U.S. Core Inflation Misses Estimates; Energy Boosts Main Gauge

U.S. inflation excluding food and fuel was below estimates for the sixth time in seven months, even as a hurricane-driven spike in energy prices boosted the overall cost of living by the most since January, a Labor Department report showed Friday.

Highlights of Consumer Price Index (September)

  • Consumer price index rose 0.5% m/m (est. 0.6% rise) after 0.4% advance the prior month; up 2.2% y/y (est. 2.3%)
  • Excluding food and energy, so-called core CPI rose 0.1% m/m (est. 0.2% rise), following 0.2% gain; up 1.7% y/y (est. 1.8%)
  • Shelter index up 0.3% after 0.5% gain; prices fall for new and used vehicles, household furnishings and operations
  • Wireless-phone service prices rose 0.4 percent, first gain after 14 straight declines

Key Takeaways

While economists expected an overall pickup in price gains in the aftermath of Hurricane Harvey -- energy costs rose by the most since June 2009 -- the details suggest any broader acceleration in U.S. inflation may need more time to gain traction.

Shelter, which accounts for about one-third of CPI, gave less of a boost to inflation than in August, when the index was affected by outsize swings in hotel rates. Auto prices also dragged down inflation.

The latest data could give some Federal Reserve policy makers pause as officials debate whether to raise interest rates one more time this year, an outcome investors have seen as likely after the Fed generally judged the inflation slowdown this year to be temporary. A separate Commerce Department consumer-inflation measure, preferred by the Fed, is running below the central bank’s 2 percent target, with a 1.4 percent gain in the 12 months through August.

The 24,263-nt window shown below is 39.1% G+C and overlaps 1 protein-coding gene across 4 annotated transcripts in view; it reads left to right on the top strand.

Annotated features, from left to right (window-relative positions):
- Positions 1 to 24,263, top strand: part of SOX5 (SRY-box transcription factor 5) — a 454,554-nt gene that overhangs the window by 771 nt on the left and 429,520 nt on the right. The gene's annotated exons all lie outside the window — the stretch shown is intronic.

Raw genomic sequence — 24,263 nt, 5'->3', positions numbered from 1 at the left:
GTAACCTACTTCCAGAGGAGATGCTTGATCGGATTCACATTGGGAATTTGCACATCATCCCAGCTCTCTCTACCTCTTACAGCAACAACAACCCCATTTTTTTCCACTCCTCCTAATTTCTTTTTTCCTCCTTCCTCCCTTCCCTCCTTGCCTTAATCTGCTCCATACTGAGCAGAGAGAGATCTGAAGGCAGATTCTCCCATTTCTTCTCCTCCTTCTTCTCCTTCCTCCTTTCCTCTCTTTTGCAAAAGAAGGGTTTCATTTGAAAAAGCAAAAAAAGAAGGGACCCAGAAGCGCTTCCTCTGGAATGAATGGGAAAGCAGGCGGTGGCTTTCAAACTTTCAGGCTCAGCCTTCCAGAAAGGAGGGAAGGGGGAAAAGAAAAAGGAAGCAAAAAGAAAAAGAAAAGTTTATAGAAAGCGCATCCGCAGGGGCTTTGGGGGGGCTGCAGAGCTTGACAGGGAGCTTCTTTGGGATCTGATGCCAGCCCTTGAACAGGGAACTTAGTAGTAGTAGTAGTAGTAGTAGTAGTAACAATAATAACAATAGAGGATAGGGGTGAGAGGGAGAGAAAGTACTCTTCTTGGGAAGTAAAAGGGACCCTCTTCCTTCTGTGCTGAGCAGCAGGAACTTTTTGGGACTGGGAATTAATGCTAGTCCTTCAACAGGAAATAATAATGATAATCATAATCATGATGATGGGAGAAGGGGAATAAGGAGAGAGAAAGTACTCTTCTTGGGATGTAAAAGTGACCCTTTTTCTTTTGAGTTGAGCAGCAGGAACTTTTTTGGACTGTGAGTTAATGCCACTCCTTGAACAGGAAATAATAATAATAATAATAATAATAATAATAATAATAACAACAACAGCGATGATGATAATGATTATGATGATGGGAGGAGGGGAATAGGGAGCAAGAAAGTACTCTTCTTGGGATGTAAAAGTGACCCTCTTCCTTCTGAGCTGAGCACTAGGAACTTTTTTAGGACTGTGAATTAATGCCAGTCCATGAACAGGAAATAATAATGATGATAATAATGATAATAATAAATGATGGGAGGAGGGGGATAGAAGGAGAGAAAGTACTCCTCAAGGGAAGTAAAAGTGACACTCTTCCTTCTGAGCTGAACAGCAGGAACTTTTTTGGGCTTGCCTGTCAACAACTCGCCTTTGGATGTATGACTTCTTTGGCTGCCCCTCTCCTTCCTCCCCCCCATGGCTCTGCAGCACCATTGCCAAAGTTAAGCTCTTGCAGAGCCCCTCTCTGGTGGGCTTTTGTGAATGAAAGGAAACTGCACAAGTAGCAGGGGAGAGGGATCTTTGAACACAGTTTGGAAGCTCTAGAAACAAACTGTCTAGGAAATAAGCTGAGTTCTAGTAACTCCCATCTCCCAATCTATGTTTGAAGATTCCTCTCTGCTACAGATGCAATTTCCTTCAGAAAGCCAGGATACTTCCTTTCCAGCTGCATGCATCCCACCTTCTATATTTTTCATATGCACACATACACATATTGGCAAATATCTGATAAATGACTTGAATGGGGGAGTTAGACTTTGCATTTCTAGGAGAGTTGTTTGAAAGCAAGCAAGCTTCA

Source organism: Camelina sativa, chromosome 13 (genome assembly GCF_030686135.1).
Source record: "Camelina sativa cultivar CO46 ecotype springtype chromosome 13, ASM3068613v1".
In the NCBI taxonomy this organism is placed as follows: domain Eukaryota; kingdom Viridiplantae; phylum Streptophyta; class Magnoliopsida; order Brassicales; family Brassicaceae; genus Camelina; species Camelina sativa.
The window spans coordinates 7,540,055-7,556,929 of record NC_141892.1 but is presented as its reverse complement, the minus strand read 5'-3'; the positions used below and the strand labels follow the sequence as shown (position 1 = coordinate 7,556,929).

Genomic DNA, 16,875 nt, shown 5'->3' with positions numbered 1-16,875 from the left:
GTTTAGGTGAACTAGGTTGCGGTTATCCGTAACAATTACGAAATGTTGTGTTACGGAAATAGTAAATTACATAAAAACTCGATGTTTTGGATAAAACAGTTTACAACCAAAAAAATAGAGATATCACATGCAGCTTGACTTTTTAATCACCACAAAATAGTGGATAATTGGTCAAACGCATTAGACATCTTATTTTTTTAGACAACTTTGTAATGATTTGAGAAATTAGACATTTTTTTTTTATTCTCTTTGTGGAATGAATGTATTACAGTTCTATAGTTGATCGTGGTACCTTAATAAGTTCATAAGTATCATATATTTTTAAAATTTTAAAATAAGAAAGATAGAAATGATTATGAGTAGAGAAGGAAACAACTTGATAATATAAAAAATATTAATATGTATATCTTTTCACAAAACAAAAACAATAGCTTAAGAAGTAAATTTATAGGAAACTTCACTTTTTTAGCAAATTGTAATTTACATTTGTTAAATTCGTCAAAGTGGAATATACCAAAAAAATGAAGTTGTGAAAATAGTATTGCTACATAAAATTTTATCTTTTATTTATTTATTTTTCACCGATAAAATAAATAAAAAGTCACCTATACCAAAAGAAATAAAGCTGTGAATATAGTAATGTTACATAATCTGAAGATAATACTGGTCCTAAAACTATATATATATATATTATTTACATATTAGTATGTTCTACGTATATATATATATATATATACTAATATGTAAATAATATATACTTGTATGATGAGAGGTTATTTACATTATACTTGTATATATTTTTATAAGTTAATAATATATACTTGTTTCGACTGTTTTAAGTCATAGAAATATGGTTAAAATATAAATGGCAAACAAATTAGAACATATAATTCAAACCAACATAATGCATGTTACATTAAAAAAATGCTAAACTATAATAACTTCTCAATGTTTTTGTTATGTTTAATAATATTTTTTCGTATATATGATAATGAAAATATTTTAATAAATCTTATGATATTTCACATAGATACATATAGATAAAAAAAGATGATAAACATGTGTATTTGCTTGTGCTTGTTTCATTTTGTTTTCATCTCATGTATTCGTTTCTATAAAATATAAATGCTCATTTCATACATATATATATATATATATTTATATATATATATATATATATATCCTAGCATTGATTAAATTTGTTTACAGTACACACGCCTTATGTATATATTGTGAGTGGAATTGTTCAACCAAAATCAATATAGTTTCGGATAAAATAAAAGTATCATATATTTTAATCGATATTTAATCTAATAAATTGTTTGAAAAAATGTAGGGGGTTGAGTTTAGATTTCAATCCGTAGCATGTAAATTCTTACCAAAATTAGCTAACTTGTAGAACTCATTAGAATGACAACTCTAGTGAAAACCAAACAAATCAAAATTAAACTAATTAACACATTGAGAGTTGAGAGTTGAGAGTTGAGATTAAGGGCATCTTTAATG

At the same time, a Commerce Department report also released Friday showed U.S. retail sales rose in September by the most in more than two years, as Americans replaced storm-damaged cars and paid higher prices at the gasoline pump. Excluding autos and gas, sales still increased at the second-fastest pace since January.

The Labor Department said Hurricane Irma had a “small impact on data collection” for the CPI in September, affecting some areas in Florida.

Economist’s View

“Energy clearly played a part but overall pressures are still not fast enough to produce a pace of annual inflation that’d suggest we’re that much closer to the Fed’s objective,” said Sam Bullard, senior economist at Wells Fargo Securities LLC in Charlotte, North Carolina.

Other Details

  • Energy prices rose 6.1 percent from previous month; food costs up 0.1 percent
  • The CPI for new vehicles fell 0.4 percent, used vehicles dropped 0.2 percent; air fares fell 0.1 percent
  • Shelter costs reflected a 0.2 percent increase in owners-equivalent rent, one of the categories designed to track rental prices; 1.5 percent increase in lodging away from home
  • Expenses for medical care fell 0.1 percent; these readings often vary from results for this category within the Fed’s preferred measure of inflation due to different methodologies
  • Hourly earnings adjusted for inflation rose 0.7 percent from September 2016, same pace as prior month, a separate report from the Labor Department showed
  • The CPI is the broadest of three price gauges from the Labor Department because it includes all goods and services. About 60 percent of the index covers the prices that consumers pay for services ranging from medical visits to airline fares, movie tickets and rents
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